This image released by Disney shows, from left, Lin-Manuel Miranda, Pixie Davies, Joel Dawson, Nathanael Saleh and Emily Blunt in “Mary Poppins Returns.” (Jay Maidment | Disney via the Associated Press)

This image released by Disney shows, from left, Lin-Manuel Miranda, Pixie Davies, Joel Dawson, Nathanael Saleh and Emily Blunt in “Mary Poppins Returns.” (Jay Maidment | Disney via the Associated Press)

Practically perfect for the holidays

None of us is perfect. I can prove it.

The holidays can be stressful. It’s easy to feel pressure to create the perfect holiday experience. The strain of creating magical memories for your children through buying the perfect present or observing the most meaningful traditions can become overwhelming, especially when you’re bombarded by the sounds and sights of holiday bliss in the stores, online and every time you turn on the TV. There are countless cool ways to celebrate that you’ve never thought of, and there’s always someone who celebrates better than you do. But none of us is perfect.

Repeat after me, “I am not perfect.”

I can prove it.

[Merry Gluten-free Christmas]

What is the most perfect movie of all time? If you said anything other than “Mary Poppins,” then we might have to step outside to settle this. I can’t imagine a better movie or a more fabulous heroine than Mary Poppins. Mary can fly through the air aided only by her umbrella, transport herself and her charges into a magical chalk drawing, slide up the staircase to the astonishment of the children and is beloved by all. Yet for all of her accomplishments, Mary Poppins is only “practically perfect in every way.” Her tape measure could have described her as “positively perfect in every way,” but it didn’t. She is “practically perfect.”

Any student of the English language knows that “practically perfect” means “almost perfect,” or “not quite all the way perfect.” You might even say, “very nearly perfect.” But the qualifier leaves no doubt that Mary Poppins is not, in fact, perfect.

Now I ask you: if Mary Poppins herself is not perfect, why should you expect to be? Do you think you can be more perfect than Mary Poppins? Come on! The best thing you can do is to remember that there is only one Mary Poppins, and you are not her. Strive to be “practically perfect” instead. It takes all the pressure off.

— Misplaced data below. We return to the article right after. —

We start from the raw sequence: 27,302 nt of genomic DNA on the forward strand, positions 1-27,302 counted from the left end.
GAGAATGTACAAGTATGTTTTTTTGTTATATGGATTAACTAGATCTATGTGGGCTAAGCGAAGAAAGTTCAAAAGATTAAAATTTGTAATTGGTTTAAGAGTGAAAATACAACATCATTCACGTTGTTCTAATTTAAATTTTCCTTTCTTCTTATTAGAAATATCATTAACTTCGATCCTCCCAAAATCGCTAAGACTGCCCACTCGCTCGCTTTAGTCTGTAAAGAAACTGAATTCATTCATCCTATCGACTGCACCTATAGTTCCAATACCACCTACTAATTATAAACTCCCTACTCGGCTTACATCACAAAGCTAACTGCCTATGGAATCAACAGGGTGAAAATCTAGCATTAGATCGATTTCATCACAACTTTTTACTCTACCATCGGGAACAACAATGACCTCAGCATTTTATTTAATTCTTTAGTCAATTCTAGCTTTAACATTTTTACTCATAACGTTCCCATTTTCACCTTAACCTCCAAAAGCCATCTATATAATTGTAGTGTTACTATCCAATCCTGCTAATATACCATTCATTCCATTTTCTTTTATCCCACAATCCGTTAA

So what does it look like to be “practically perfect” for the holidays?

When it comes to buying presents, don’t feel like you have to find that one perfect gift that will prove your love for its recipient. Just pick something fun, something they might like. It’s OK if it’s not perfect. Practically perfect is good enough. If you ordered gifts online and they didn’t arrive on time, don’t despair. There are 12 days of Christmas for a reason!

When you decorate for the holidays, don’t worry about perfection. If you drop your favorite candelabra and break one of the five glass candleholders, don’t panic. Just ditch the other four, set the candles straight onto the metal frame and move forward. No one but you will miss the glass. When looking for a Christmas tree, don’t stress over the perfect fit. Judicious use of a handsaw can make it practically perfect in no time. If you come down to Christmas Eve and the tree isn’t decorated yet, don’t sweat it. If you can’t get your lights hung up until after Christmas, no big deal. Leave them up until the spring equinox; your neighbors will thank you for lighting the dark days of winter.

On New Year’s Eve, if you fall asleep at 9:30 p.m. when you’re trying to make it to midnight, don’t fret. You don’t have to start the new year exhausted or incapacitated by a hangover just because of some tradition. A good night’s sleep sounds like a practically perfect way to ring in the new year to me.

[What can I do with this umbrella?]

If you’re entertaining on New Year’s Day and you forget to turn on the oven so the ham is three hours behind schedule, don’t despair. Mary Poppins might say that hunger makes the best sauce. Your guests will be so hungry by the time you finally sit down to eat that your feast will be practically perfect.

When you turn your thoughts to New Year’s resolutions, remember the lessons you learned from Mary Poppins. You could consider yourself to be practically perfect already, and skip the resolutions completely. No one would fault you for that. But if you do resolve to better yourself, don’t worry if you slack off. If you resolve to tidy up your kitchen every night before you go to bed, but you miss an average of two to three nights a week in the month of January, keep plugging away. It doesn’t have to be perfect. Any amount of tidying is a step forward.

When you’re celebrating the holidays, keep in mind that you don’t have to create the perfect experience. Practically perfect is good enough. Or, as Mary Poppins might say, “Enough is as good as a feast.” Wise words from a practically perfect person!


• Peggy McKee Barnhill is a wife, mother and author who writes cozy mysteries under the pen name “Greta McKennan.” She likes to look at the bright side of life. Her column runs on the last Sunday of every month.


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